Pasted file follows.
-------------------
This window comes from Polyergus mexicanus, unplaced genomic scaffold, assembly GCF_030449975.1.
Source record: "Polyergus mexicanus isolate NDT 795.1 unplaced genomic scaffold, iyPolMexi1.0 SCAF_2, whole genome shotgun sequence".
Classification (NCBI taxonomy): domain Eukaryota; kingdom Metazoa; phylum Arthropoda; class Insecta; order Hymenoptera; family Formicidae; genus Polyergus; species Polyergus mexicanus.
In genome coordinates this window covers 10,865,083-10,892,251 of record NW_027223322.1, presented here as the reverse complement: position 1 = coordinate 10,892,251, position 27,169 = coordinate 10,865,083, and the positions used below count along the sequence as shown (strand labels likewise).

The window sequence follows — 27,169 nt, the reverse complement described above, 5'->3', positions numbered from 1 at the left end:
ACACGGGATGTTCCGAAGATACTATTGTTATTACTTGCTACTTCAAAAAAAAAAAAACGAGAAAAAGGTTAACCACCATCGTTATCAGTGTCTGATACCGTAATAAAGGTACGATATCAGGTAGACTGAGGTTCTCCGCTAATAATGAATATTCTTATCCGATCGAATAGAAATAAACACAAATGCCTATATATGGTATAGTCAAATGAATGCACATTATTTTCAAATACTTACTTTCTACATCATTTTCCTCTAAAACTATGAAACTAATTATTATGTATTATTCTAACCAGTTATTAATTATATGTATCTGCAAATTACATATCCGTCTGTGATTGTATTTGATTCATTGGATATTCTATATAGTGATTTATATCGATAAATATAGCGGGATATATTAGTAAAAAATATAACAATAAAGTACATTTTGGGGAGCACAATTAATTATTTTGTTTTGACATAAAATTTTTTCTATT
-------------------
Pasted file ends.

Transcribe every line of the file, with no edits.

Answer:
This window comes from Polyergus mexicanus, unplaced genomic scaffold, assembly GCF_030449975.1.
Source record: "Polyergus mexicanus isolate NDT 795.1 unplaced genomic scaffold, iyPolMexi1.0 SCAF_2, whole genome shotgun sequence".
Classification (NCBI taxonomy): domain Eukaryota; kingdom Metazoa; phylum Arthropoda; class Insecta; order Hymenoptera; family Formicidae; genus Polyergus; species Polyergus mexicanus.
In genome coordinates this window covers 10,865,083-10,892,251 of record NW_027223322.1, presented here as the reverse complement: position 1 = coordinate 10,892,251, position 27,169 = coordinate 10,865,083, and the positions used below count along the sequence as shown (strand labels likewise).

The window sequence follows — 27,169 nt, the reverse complement described above, 5'->3', positions numbered from 1 at the left end:
ACACGGGATGTTCCGAAGATACTATTGTTATTACTTGCTACTTCAAAAAAAAAAAAACGAGAAAAAGGTTAACCACCATCGTTATCAGTGTCTGATACCGTAATAAAGGTACGATATCAGGTAGACTGAGGTTCTCCGCTAATAATGAATATTCTTATCCGATCGAATAGAAATAAACACAAATGCCTATATATGGTATAGTCAAATGAATGCACATTATTTTCAAATACTTACTTTCTACATCATTTTCCTCTAAAACTATGAAACTAATTATTATGTATTATTCTAACCAGTTATTAATTATATGTATCTGCAAATTACATATCCGTCTGTGATTGTATTTGATTCATTGGATATTCTATATAGTGATTTATATCGATAAATATAGCGGGATATATTAGTAAAAAATATAACAATAAAGTACATTTTGGGGAGCACAATTAATTATTTTGTTTTGACATAAAATTTTTTCTATT